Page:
Father of Chicano music still rockin' in California

Friday, January 7, 2005

CATHEDRAL CITY, Calif. -- He's a bit hunched over these days, his gait slowed somewhat by his 88 years, most of them spent traveling from one gig to another.

But when Lalo Guerrero picks up a guitar and begins to sing -- first in Spanish and then in English -- there's no doubt one is in the presence of the father of Chicano music.

"It was 'Pancho Lopez' that started it all," Guerrero says, chuckling at the memory of the unlikely bilingual hit, which parodied another novelty song of its day, "The Ballad of Davy Crockett."

It was 1955, and thanks to Walt Disney Co.'s promotional machine, the nation was enraptured with the larger-than-life frontiersman who died at the battle of the Alamo in 1836. There was a Davy Crockett TV movie, toy rifles and "coonskin" caps, and a song that people couldn't escape hearing, even in the barrio of East Los Angeles.

So Guerrero, already a star in Mexico and the Southwest for traditional Mexican songs, lifted the Disney melody and put it to a humorous ditty about a Pecos Bill-Paul Bunyan type of character from the Mexican state of Chihuahua.

Told by a record producer that if he rewrote it in English, he could have a hit twice over, the bilingual Guerrero did so. And the rest, as they say in all languages, was history.

A string of hit song parodies in both English and Spanish followed, among them "Pancho Claus," "Elvis Perez," "Tacos for Two (to the tune of "Cocktails for Two") and "There's No Tortillas" (to the tune of "O Sole Mio").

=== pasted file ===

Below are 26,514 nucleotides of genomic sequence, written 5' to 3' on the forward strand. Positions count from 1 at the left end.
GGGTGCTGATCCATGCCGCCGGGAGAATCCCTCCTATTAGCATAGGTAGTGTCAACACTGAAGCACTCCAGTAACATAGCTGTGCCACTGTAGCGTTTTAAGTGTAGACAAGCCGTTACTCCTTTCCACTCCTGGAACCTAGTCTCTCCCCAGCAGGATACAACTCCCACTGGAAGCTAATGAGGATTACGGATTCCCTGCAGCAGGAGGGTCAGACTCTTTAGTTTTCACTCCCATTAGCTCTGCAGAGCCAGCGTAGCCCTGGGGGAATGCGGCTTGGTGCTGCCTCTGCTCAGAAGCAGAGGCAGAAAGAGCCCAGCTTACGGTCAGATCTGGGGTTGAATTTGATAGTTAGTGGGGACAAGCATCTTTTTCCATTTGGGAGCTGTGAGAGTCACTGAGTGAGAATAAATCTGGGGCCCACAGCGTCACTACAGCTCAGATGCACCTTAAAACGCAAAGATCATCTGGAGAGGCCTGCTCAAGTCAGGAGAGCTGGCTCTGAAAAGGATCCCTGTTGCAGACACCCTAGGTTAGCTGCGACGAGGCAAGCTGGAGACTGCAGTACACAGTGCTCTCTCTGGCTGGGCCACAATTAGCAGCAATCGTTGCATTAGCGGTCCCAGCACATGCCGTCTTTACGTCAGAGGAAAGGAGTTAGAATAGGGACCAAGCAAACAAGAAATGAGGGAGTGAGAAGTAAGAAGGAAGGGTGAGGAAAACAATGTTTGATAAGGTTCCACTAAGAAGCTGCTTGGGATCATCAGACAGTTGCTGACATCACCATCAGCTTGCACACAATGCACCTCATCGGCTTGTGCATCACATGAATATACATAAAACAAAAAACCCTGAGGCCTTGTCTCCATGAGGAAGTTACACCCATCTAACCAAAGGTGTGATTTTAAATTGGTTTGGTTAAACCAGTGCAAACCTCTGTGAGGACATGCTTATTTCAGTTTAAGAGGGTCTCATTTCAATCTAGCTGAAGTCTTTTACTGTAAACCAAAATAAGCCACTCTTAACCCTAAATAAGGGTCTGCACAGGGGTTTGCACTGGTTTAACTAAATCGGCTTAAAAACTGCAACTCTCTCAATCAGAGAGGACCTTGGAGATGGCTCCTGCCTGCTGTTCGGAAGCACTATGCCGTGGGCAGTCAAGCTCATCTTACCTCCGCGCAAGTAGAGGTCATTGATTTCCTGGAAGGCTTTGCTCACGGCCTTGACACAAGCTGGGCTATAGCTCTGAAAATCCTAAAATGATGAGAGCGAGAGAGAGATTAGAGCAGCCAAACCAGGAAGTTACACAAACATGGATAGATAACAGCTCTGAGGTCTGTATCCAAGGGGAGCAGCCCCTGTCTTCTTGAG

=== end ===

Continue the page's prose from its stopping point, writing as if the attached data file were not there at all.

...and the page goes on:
But that only scratches the surface. Over the years, there were also big-band recordings, Pachuco swing hits, protest songs and rock 'n' roll in both languages, not to mention rancheras, corridos, boleros, mambos, cha-chas, South American cumbias, Latin pop and even Afro-Cuban rhythms.

"He's a legend and a hero in our culture," says Louie Perez of the band Los Lobos, who is involved in both a forthcoming play and documentary about Guerrero.

"He is the original Chicano musician," Perez continues. "He was doing Chicano music before the term for it was actually coined. ... Everybody thought, 'What was this about?' when we put out our first album in 1983. We were combining Mexican music with rock 'n' roll. Well, Lalo was doing it in the '40s with swing. He is the absolute seed of Chicano music."

Nearly 60 years after releasing his first solo recording ("Pecadora," with its soaring Spanish vocal), Guerrero himself acts all but oblivious to his stature in either the Hispanic community or this desert resort town east of Los Angeles, where the Civic Center sits on a street named Avenida Lalo Guerrero.

He sums up the secret of his musical success with a hearty laugh: "I'm a big ham. I love performing for people."

People love him here in the adopted hometown; he left East Los Angeles more than 30 years ago. The mention of his name prompts a quick smile from a woman at the city hall reception desk, who happily directs visitors to the Guerrero exhibit with its bust of the musician and picture of him receiving the National Medal of the Arts from President Bill Clinton. There's a similar exhibit at the library and a star on the Walk of Fame in neighboring Palm Springs.

"Oh man, what a life I've had, what a great life," the gray-haired Guerrero muses. "Just look at my life. Try to beat that."

His influence has extended to a range of performers, including singer Linda Ronstadt, comedian Cheech Marin and the Chicano activist comedy troupe Culture Clash.

Not that it was easy at times being a pioneer. Guerrero recounts some brutal tales of racism on the road in his autobiography "Lalo: My Life and Music," though often, he says, he was able to fend them off with humor.

Until recently Guerrero would still go out on the road with his son Mark Guerrero's rock band

"Mark's so good he's another me," he says proudly.

With the years beginning to take their toll, he limits himself these days to performing for family, although he says he continues to write songs and enjoy life.

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